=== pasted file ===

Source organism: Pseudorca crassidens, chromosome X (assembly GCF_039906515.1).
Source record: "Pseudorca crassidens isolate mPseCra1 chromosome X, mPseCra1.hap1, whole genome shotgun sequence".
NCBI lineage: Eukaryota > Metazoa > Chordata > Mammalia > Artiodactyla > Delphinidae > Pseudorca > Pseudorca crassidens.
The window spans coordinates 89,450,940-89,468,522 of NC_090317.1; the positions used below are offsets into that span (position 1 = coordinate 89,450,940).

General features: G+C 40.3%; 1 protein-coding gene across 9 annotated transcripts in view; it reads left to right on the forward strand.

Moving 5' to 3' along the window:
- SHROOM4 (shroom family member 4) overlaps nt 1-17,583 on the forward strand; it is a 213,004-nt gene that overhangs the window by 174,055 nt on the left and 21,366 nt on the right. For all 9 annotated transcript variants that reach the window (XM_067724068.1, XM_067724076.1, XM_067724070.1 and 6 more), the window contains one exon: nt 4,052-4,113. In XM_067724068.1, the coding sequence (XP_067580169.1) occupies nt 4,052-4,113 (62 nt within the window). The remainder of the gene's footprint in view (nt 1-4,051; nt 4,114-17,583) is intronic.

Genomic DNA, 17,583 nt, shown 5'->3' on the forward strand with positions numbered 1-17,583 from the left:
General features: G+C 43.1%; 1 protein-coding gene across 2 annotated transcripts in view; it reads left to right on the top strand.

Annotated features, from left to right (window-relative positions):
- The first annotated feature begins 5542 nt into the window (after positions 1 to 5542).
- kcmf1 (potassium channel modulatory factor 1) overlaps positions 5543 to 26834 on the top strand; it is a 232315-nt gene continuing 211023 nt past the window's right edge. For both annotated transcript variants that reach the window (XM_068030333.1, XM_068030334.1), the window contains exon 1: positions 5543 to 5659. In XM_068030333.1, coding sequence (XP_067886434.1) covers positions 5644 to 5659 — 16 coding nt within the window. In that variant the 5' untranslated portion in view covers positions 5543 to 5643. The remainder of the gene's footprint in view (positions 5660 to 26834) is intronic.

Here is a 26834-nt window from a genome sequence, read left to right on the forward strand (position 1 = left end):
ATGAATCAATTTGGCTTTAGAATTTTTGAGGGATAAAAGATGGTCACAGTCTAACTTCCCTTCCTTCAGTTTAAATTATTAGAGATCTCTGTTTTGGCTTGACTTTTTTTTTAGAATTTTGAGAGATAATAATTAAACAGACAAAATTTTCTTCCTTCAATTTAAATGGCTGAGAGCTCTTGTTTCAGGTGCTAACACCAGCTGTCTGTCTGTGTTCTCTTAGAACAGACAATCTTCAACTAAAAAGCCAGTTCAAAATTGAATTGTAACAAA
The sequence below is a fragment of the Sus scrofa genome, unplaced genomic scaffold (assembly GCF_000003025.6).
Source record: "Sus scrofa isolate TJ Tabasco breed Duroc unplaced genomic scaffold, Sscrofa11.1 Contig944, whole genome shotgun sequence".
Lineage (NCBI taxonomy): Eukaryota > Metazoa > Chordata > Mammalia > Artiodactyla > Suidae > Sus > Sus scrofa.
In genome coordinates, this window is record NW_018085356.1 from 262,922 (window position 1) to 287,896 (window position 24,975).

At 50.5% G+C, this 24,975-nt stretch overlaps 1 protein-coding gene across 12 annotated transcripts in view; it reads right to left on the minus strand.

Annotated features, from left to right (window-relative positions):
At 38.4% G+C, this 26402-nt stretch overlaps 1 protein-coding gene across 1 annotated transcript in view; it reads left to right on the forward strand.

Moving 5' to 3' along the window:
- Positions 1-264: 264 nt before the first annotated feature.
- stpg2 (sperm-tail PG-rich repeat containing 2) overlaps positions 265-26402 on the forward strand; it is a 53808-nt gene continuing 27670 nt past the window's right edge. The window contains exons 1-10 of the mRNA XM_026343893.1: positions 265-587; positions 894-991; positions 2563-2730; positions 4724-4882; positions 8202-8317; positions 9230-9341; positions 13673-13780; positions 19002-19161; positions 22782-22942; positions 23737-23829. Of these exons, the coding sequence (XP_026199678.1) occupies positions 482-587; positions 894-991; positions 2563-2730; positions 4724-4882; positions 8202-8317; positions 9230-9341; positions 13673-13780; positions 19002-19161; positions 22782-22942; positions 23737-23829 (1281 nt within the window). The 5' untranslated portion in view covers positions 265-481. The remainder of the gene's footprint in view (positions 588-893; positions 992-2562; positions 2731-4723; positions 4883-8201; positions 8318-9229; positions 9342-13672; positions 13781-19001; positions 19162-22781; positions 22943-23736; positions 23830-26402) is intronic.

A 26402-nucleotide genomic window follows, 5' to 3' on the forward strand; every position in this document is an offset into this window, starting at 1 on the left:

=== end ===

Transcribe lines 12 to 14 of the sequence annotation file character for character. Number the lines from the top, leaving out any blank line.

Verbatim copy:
- kcmf1 (potassium channel modulatory factor 1) overlaps positions 5543 to 26834 on the top strand; it is a 232315-nt gene continuing 211023 nt past the window's right edge. For both annotated transcript variants that reach the window (XM_068030333.1, XM_068030334.1), the window contains exon 1: positions 5543 to 5659. In XM_068030333.1, coding sequence (XP_067886434.1) covers positions 5644 to 5659 — 16 coding nt within the window. In that variant the 5' untranslated portion in view covers positions 5543 to 5643. The remainder of the gene's footprint in view (positions 5660 to 26834) is intronic.

Here is a 26834-nt window from a genome sequence, read left to right on the forward strand (position 1 = left end):
ATGAATCAATTTGGCTTTAGAATTTTTGAGGGATAAAAGATGGTCACAGTCTAACTTCCCTTCCTTCAGTTTAAATTATTAGAGATCTCTGTTTTGGCTTGACTTTTTTTTTAGAATTTTGAGAGATAATAATTAAACAGACAAAATTTTCTTCCTTCAATTTAAATGGCTGAGAGCTCTTGTTTCAGGTGCTAACACCAGCTGTCTGTCTGTGTTCTCTTAGAACAGACAATCTTCAACTAAAAAGCCAGTTCAAAATTGAATTGTAACAAA